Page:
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6 Tips to Help Restaurants Combat Higher Labor Costs

Mark Kuperman | FSR Magazine

Though raising prices from the start is tempting, try these more effective solutions instead

Mark Kuperman

Mark Kuperman

More and more municipalities around the U.S. are raising the minimum wage: In all, 19 states raised the minimum wage last year, with some of the largest increases in the states of Arizona, Washington, and Massachusetts. And more increases are on the way, as cities, counties, and states react to growing political pressure around the country.

How should full-service restaurant owner/operators deal with this situation? For starters, it’s important to pay your staff at a competitive rate, so you will retain highly motivated workers—a key to customer satisfaction and loyalty. Then, as you determine what those pay rates should look like, devise a plan for covering the related costs in a way that keeps your customers at the heart of everything you are doing and won’t drive them off to your competitors.

The temptation can be to raise menu prices across the board, thinking your customer demand is so strong that such a price increase won’t have an impact on your business. But a more well-thought-out approach comes from a deeper understanding of your customers and what they are willing to pay for each item.

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9 Ways to Maximize Menu Profitability

Dora Furman | Restaurant Hospitality & Nation’s Restaurant News

Mitigate cost pressures and avoid giving guests sticker shock with these tips

Dora Furman

Dora Furman

Too often, restaurant menus have catchy descriptions, gorgeous photos and an attractive layout, but are missing a key ingredient: They aren’t driving profitability.

Certainly, you should have a visually appealing menu that matches your restaurant’s brand. But beyond doing that well, it’s important to use the menu to your advantage financially.

By using key performance metrics, both financially (such as product mix and profitability) and operationally (such as speed of service, quality and SKU utilization), you can better understand what items are good candidates for menu features, deletion or product re-engineering. This approach also takes emotions out of the picture.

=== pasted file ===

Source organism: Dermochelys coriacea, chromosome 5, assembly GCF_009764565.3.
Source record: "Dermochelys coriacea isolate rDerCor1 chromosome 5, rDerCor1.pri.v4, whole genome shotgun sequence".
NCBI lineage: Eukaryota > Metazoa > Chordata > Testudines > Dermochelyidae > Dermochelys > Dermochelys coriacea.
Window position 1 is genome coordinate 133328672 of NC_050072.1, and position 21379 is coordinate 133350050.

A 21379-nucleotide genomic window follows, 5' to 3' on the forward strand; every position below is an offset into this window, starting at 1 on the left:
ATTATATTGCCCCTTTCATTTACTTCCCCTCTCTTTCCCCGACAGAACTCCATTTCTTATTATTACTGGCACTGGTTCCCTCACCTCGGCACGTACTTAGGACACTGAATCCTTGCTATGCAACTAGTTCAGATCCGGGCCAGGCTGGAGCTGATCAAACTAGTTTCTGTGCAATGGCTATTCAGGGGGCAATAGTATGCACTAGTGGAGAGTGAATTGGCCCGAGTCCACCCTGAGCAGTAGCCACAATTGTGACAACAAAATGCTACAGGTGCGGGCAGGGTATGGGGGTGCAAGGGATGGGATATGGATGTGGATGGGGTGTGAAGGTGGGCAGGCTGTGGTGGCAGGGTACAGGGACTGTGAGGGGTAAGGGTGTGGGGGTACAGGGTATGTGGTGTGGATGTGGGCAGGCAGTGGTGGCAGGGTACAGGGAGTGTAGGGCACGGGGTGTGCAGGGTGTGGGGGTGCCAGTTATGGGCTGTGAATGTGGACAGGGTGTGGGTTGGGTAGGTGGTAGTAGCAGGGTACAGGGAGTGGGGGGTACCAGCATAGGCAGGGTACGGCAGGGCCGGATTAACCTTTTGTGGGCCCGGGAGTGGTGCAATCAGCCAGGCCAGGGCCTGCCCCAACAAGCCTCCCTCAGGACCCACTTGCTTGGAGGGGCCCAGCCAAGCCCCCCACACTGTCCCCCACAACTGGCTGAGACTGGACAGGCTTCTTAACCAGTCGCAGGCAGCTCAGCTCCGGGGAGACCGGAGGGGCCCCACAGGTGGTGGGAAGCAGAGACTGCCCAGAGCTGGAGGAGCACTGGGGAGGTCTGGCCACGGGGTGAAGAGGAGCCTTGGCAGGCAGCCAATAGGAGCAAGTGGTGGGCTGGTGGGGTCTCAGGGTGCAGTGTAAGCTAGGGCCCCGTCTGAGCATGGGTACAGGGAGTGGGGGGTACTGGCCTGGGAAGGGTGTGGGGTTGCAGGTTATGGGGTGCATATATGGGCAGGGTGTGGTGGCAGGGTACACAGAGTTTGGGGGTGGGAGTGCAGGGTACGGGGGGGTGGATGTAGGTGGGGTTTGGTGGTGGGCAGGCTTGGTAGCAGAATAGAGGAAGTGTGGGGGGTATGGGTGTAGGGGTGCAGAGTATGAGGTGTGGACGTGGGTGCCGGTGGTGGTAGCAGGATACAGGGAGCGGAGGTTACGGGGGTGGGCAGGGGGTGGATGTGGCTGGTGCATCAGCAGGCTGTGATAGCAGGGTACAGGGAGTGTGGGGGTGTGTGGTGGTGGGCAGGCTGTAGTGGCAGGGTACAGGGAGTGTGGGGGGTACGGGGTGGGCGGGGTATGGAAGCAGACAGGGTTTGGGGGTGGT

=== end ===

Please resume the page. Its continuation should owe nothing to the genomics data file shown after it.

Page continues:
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4 Alternatives to Service Charges

Justin Pridon | Nation’s Restaurant News

Mitigate cost pressures and avoid giving guests sticker shock with these tips

Justin Pridon

Justin Pridon

Costs are rising for restaurant operators everywhere. The minimum wage is going up in many places. Commodity costs are always a worry. And for many prime locations, rental rates continue to climb.

What’s a restaurant owner to do? In some cities, especially on the West Coast, some restaurants are taking an extreme approach: experimenting with added service charges to offset costs.

Cost pressures on restaurant owners and operators are certainly intense, and many restaurants need to increase revenue as much as 5 percent to 6 percent this year just to keep profit margins intact.

But, here’s the million-dollar question: How can an operator compensate for these cost challenges without either raising menu prices or introducing a flat service fee? In short, how can you avoid giving your customers sticker shock?

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How UK Hospitality Operators Can Beat 2017’s Growth Killers

Steve Cordiner, Livingbridge | Caterer, Licensee & Hotelier News

Five top tips for hospitality operators looking to turn operational burdens into growth opportunities

For the UK hospitality sector, the first half of 2017 has brought with it a wave of uncertainty. Food inflation rose to 1.5% in April – the biggest annual rise in three years – and increases in business rates and rents are eating away at operators’ bottom lines.

Looking ahead over the coming months and years the snap general election on 8th June will set the tone for Brexit negotiations and the sector is bracing itself for any potential impacts on the availability of labour.

However, it isn’t all doom and gloom, and we have seen how innovative operators are using pockets of potential to beat the growth killers and keep the momentum up. Here are five top tips for hospitality operators looking to turn operational burdens into growth opportunities:

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The Value-Driven Equation of Fast Casual

Maggie Hennessy | QSR Magazine

Consumers are demanding better-quality foods, but are they willing to pay the extra cost?

The emergence of the higher-end fast casual 2.0 category continues to blur the line separating limited and full service, particularly when it comes to price. But more consumers seem willing to shell out a few extra bucks per entrée in exchange for what they see as higher-quality fare and one-off, hospitable experiences that rival full-service casual dining.

By definition, fast casuals are more expensive than quick serves—a characteristic that alienates consumers in the lowest income bracket but doesn’t deter other diners. In fact, a November 2015 survey of 2,000 consumers by market analyst firm Mintel found that 30 percent think fast casuals are a better deal than quick serves, and 28 percent think the quality of the food justifies its price.

Value seems to become even more flexible of a notion when it comes to fast casual 2.0. Based on the definition of value as a “product, plus service, plus atmosphere, plus brand, divided by price,” fast casual 2.0 concepts get a lot of pricing leverage from product investment, says Justin Pridon, vice president of consulting services, North America at Revenue Management Solutions, a data-driven RMS provider.